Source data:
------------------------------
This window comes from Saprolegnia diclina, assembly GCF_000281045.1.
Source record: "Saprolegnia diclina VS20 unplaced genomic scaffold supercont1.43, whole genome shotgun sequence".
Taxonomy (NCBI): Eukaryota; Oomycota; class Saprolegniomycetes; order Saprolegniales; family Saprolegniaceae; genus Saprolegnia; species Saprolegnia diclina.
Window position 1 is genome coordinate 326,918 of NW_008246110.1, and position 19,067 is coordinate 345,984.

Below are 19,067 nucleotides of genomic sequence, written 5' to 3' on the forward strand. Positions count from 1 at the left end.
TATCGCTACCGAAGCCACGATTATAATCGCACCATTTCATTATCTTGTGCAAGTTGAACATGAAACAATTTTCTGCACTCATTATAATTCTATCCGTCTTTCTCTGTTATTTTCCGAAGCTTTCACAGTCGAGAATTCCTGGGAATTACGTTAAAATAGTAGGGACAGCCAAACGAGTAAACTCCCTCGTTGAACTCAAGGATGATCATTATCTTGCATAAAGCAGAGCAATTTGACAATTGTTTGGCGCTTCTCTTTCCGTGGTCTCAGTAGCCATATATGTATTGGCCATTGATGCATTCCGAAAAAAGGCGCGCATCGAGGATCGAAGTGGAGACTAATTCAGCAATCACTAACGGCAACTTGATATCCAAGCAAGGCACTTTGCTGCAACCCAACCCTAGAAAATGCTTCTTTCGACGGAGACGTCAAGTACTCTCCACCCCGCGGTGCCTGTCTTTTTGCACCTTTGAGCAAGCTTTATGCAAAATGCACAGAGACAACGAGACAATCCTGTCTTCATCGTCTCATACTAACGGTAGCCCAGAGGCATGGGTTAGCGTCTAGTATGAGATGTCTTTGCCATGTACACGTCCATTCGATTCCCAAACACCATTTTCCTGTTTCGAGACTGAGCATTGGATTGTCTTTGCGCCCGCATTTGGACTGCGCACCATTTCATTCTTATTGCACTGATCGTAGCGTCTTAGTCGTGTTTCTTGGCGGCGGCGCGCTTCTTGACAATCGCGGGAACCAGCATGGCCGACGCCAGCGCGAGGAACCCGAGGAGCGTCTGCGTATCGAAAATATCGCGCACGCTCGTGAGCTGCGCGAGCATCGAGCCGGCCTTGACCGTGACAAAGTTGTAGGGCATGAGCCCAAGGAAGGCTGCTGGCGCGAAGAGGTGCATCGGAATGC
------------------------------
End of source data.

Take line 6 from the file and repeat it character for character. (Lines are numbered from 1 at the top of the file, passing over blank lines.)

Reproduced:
TATCGCTACCGAAGCCACGATTATAATCGCACCATTTCATTATCTTGTGCAAGTTGAACATGAAACAATTTTCTGCACTCATTATAATTCTATCCGTCTTTCTCTGTTATTTTCCGAAGCTTTCACAGTCGAGAATTCCTGGGAATTACGTTAAAATAGTAGGGACAGCCAAACGAGTAAACTCCCTCGTTGAACTCAAGGATGATCATTATCTTGCATAAAGCAGAGCAATTTGACAATTGTTTGGCGCTTCTCTTTCCGTGGTCTCAGTAGCCATATATGTATTGGCCATTGATGCATTCCGAAAAAAGGCGCGCATCGAGGATCGAAGTGGAGACTAATTCAGCAATCACTAACGGCAACTTGATATCCAAGCAAGGCACTTTGCTGCAACCCAACCCTAGAAAATGCTTCTTTCGACGGAGACGTCAAGTACTCTCCACCCCGCGGTGCCTGTCTTTTTGCACCTTTGAGCAAGCTTTATGCAAAATGCACAGAGACAACGAGACAATCCTGTCTTCATCGTCTCATACTAACGGTAGCCCAGAGGCATGGGTTAGCGTCTAGTATGAGATGTCTTTGCCATGTACACGTCCATTCGATTCCCAAACACCATTTTCCTGTTTCGAGACTGAGCATTGGATTGTCTTTGCGCCCGCATTTGGACTGCGCACCATTTCATTCTTATTGCACTGATCGTAGCGTCTTAGTCGTGTTTCTTGGCGGCGGCGCGCTTCTTGACAATCGCGGGAACCAGCATGGCCGACGCCAGCGCGAGGAACCCGAGGAGCGTCTGCGTATCGAAAATATCGCGCACGCTCGTGAGCTGCGCGAGCATCGAGCCGGCCTTGACCGTGACAAAGTTGTAGGGCATGAGCCCAAGGAAGGCTGCTGGCGCGAAGAGGTGCATCGGAATGC